Japan's Prime Minister Shinzo Abe was under mounting pressure on Friday after he was accused of using his influence to help a friend in a business deal, as two official reports appeared to back up the claims.
This comes a few months after the conservative premier was forced to deny connections to a controversial director of a school that had purchased government land at a huge discount. According to reports, Abe's wife was counted as its honorary principal.
Abe, who is power since late 2012, is in little danger of losing his job. But, his popularity has taken a hit in the midst of the latest shady dealings claims.
Earlier this week, the education ministry and Cabinet Office confirmed the existence of documents similar to ones that the opposition pointed to as evidence Abe used his power improperly to pressure bureaucrats into helping a friend.
Last month, the Asahi newspaper reported the claims. The documents suggested that the education ministry was pressured to grant approval for a new veterinary school run by one of Abe's old university buddies.
The friend, Kotaro Kake, allegedly wanted to open his school in a special economic zone so that he could bypass the ministry's cumbersome regulations.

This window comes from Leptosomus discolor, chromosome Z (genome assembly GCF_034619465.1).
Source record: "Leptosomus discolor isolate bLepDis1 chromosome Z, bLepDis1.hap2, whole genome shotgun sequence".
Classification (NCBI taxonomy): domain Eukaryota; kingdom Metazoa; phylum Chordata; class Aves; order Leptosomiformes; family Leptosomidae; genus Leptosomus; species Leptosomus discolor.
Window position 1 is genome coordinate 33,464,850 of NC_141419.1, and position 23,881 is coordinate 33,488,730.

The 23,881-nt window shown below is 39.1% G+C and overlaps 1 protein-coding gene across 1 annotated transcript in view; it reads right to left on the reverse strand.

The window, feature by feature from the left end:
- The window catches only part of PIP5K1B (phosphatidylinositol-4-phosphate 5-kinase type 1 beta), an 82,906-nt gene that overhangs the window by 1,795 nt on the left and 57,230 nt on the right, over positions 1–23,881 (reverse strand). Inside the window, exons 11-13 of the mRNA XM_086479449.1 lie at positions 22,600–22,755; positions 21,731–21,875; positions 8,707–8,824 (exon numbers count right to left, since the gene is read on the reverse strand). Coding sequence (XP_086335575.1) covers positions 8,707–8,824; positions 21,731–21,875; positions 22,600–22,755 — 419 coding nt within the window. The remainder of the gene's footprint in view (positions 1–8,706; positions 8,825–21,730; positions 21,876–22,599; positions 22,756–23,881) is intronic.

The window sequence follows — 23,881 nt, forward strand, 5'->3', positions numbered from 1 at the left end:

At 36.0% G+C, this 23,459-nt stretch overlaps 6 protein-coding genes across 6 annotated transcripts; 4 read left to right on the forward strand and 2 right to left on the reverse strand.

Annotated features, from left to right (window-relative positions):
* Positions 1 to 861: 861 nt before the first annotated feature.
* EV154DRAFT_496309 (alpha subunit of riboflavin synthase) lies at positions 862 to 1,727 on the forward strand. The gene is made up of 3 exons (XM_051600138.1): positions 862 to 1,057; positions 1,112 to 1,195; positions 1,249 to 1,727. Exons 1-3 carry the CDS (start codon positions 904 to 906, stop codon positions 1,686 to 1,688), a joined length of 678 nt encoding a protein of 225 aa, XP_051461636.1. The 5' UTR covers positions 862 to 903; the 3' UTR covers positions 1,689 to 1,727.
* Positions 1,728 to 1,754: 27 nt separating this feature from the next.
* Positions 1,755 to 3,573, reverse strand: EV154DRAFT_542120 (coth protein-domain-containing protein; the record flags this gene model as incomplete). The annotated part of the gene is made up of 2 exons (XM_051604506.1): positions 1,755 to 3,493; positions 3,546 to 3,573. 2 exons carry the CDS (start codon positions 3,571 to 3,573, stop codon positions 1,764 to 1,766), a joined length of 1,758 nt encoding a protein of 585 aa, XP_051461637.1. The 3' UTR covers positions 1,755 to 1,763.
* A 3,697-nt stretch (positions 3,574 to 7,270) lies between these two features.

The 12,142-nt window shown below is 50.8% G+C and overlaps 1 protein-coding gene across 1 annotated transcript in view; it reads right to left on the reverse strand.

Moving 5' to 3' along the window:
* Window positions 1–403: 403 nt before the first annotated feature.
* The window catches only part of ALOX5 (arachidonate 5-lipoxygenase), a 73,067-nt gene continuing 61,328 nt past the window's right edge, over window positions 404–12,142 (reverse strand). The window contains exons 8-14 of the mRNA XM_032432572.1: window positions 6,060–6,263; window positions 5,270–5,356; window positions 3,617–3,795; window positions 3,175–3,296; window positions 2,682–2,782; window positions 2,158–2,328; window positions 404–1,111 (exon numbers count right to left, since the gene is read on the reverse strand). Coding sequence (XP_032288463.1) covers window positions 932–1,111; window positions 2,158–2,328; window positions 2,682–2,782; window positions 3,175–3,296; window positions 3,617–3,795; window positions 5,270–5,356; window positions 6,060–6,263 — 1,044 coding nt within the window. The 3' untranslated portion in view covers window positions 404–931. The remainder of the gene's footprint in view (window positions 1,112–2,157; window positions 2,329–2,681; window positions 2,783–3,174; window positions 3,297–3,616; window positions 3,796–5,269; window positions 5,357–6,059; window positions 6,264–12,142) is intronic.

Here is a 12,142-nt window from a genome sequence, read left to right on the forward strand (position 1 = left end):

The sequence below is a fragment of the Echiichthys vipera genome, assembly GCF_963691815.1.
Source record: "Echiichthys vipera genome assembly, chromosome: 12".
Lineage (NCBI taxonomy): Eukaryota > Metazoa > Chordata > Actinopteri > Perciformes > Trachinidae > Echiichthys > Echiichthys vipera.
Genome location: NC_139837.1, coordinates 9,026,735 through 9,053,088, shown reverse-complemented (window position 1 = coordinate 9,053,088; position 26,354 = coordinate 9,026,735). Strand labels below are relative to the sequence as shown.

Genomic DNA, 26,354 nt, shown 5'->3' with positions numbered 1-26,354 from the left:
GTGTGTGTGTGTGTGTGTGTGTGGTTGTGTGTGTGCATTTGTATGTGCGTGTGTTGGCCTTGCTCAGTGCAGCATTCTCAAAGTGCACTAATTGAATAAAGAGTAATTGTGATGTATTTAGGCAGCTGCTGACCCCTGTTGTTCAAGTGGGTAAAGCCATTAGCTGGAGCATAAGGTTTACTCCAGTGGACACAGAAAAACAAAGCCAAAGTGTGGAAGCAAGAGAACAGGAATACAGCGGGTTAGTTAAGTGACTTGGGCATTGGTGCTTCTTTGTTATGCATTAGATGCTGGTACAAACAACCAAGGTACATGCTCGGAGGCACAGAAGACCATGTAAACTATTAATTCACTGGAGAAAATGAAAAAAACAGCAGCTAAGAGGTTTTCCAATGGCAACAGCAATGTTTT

Last month, the education ministry launched a probe in response to the claims. But, the investigation was quickly closed and said that it "could not confirm the existence of the documents". However, the minister flip-flopped a week later, saying the documents did exist.
"I'm taking this result seriously," Education Minister Hirokazu Matsuno told AFP this week.
The Cabinet Office said on Friday that it had found similar papers, but questioned whether they proved Abe intended to pressure education ministry bureaucrats. "There was no such instruction from the prime minister," top government spokesman Yoshihide Suga said on Friday.
Earlier this year, the Prime Minister had denied claims that he made a donation to the school at the centre of the land scandal. Yasunori Kagoike, the director of the school, had gained notoriety for operating an Osaka kindergarten that instills pupils with ultra-nationalist views.
Public broadcaster NHK conducted a poll this week showing Abe's government had a 48 per cent support rating, down three percentage points from a month ago. The survey showed that his disapproval rating rose six percentage points in that time frame to 36 per cent.